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‘Theology of suffering’ focus of new teaching ministry

The Journey Church Lead Pastor Erik Reed (right) launched Knowing Jesus Ministries in 2020, months after the death of his son Kaleb, seated center. This 2019 photo also includes Reed’s wife Katrina and their two daughters, Kaleigh and Kyra. Submitted photo

LEBANON, Tenn. (BP) – Kaleb Reed was just 2 months old when doctors sought to remove a faulty kidney and made the mistake of taking the good kidney as well, putting the firstborn child of pastor Erik and Katrina Reed on a lifelong trajectory of health challenges.

The Reeds’ journey with Kaleb, who died in 2019 at age 15, helped the family develop what the pastor calls a “theology of suffering,” which Erik Reed hopes to advance in his newly birthed Knowing Jesus Ministries, a teaching ministry that includes respite weekends for parents who’ve dealt with the pain of losing a child. The ministry is in addition to Reed’s post as lead pastor of The Journey Church, which he planted in 2006 in Lebanon, Tenn.

“We’ve just been able to reach people with a very raw and real message. We’ve had to cling to Christ very closely over these years, and we’ve had to develop a theology of suffering,” Reed said. “The ministry that I’m able to do … resonates with people, because they know we’re living this stuff. When I talk about trusting the Lord, they know that’s not just theoretical. We’re living it.”

Reed launched Knowing Jesus Ministries in the summer of 2020 to extend his outreach beyond the walls of The Journey Church. The respite weekends, which he hopes to launch this year at no cost to enrollees, are only one aspect of Knowing Jesus Ministries.

Ministry resources are designed to help Christians understand communion with God, gain an accurate understanding of God, counter biblical illiteracy, develop a theology of suffering and stand on biblical principles in the midst of a worldly culture.

“We want to help people to know how to walk out their faith in the midst of a culture that’s not going to be celebratory of their faith,” Reed said. “This is withstanding cultural conformity, not bowing the knee to the world.”

Gaining a biblical understanding of God is vital in living a Christian life, Reed said.

“Many people get very disoriented with their faith when suffering comes, and their views of God that are often not biblical get shattered,” he said. “And as a result of that, their expectation of what they thought God would do, their expectations of how they thought life was supposed to go if they’re a faithful Christian, get thrown upside down. It leaves a lot of people really disenfranchised, wondering did God forget them, did they not do something right. These are not biblical ways of thinking.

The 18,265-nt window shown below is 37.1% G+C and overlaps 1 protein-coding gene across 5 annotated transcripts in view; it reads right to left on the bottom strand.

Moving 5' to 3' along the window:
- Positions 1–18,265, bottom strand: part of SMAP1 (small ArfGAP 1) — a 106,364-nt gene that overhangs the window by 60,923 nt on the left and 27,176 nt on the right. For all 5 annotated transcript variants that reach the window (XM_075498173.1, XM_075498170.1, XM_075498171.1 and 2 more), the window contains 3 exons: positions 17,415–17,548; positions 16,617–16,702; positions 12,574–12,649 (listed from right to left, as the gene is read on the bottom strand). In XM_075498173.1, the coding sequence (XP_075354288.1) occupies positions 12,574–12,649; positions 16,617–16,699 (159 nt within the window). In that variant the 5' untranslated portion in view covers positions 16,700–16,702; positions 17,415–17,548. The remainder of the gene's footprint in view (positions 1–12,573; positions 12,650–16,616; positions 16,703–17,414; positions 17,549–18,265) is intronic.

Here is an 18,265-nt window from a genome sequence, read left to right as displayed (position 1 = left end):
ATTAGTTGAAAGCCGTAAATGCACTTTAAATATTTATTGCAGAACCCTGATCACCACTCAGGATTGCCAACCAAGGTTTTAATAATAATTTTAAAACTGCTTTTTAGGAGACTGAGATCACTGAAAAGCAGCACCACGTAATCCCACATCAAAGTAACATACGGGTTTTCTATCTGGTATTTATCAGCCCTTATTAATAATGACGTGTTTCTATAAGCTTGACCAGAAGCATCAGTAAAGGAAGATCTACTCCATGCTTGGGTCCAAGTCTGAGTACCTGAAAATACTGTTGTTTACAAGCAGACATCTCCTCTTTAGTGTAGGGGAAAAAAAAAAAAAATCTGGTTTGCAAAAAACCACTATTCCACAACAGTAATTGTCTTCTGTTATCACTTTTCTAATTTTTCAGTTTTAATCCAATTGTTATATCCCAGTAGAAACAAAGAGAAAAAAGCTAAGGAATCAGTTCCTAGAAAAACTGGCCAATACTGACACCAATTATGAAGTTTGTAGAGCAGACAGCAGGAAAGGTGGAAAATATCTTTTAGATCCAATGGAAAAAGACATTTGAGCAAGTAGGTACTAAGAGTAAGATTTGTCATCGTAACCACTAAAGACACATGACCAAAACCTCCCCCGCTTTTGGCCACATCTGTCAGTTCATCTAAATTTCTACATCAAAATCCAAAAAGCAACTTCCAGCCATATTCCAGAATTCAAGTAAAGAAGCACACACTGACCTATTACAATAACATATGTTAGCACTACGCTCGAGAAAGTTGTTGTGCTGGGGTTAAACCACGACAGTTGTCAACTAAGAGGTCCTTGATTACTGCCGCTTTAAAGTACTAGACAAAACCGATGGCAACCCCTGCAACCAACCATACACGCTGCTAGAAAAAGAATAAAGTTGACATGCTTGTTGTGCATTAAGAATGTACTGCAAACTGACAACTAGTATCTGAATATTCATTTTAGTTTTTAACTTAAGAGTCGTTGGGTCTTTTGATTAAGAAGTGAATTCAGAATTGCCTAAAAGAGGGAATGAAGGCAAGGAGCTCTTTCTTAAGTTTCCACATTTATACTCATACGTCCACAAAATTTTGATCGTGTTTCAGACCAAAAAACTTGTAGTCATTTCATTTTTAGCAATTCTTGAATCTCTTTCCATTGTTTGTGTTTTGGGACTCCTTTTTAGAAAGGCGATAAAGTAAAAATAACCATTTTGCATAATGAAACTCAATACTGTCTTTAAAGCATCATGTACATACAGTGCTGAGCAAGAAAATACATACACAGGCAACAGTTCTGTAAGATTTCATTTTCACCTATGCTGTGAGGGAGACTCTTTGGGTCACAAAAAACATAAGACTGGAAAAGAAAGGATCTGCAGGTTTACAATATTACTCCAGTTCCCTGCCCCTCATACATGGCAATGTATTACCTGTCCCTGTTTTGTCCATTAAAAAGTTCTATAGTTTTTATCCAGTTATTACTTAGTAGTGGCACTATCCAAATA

“Unfortunately, we’ve adopted this thinking that if we’re a Christian, God’s promise to us is glassy seas. When the sea’s not glassy, and instead it’s really rough, a lot of people aren’t grounded in their faith enough to know how to navigate it.”

Reed and his wife Katrina grew to forgive the doctor who mistakenly took both of Kaleb’s kidneys, and learned lessons that have strengthened their faith.

“From a spiritual side we were devastated, and we dealt with a lot of anger and bitterness,” Reed said. “We dealt with a lot of anger and a lot of unforgiveness for about a year after that. The Lord began to deal with us on that, on learning to forgive as we’ve been forgiven. And it wasn’t something you can flip on and off like a light switch. It just has to develop.”

Among Knowing Jesus Ministries’ free resources are articles, sermons, devotionals and videos on theology. Plans for respite weekends, conferences and other events are forthcoming.

Reed describes the resources as accessible to everyday believers, but not shallow in substance.

“These are resources that provide deep-held, substantive content, but on the lower shelf for anybody to access,” he said.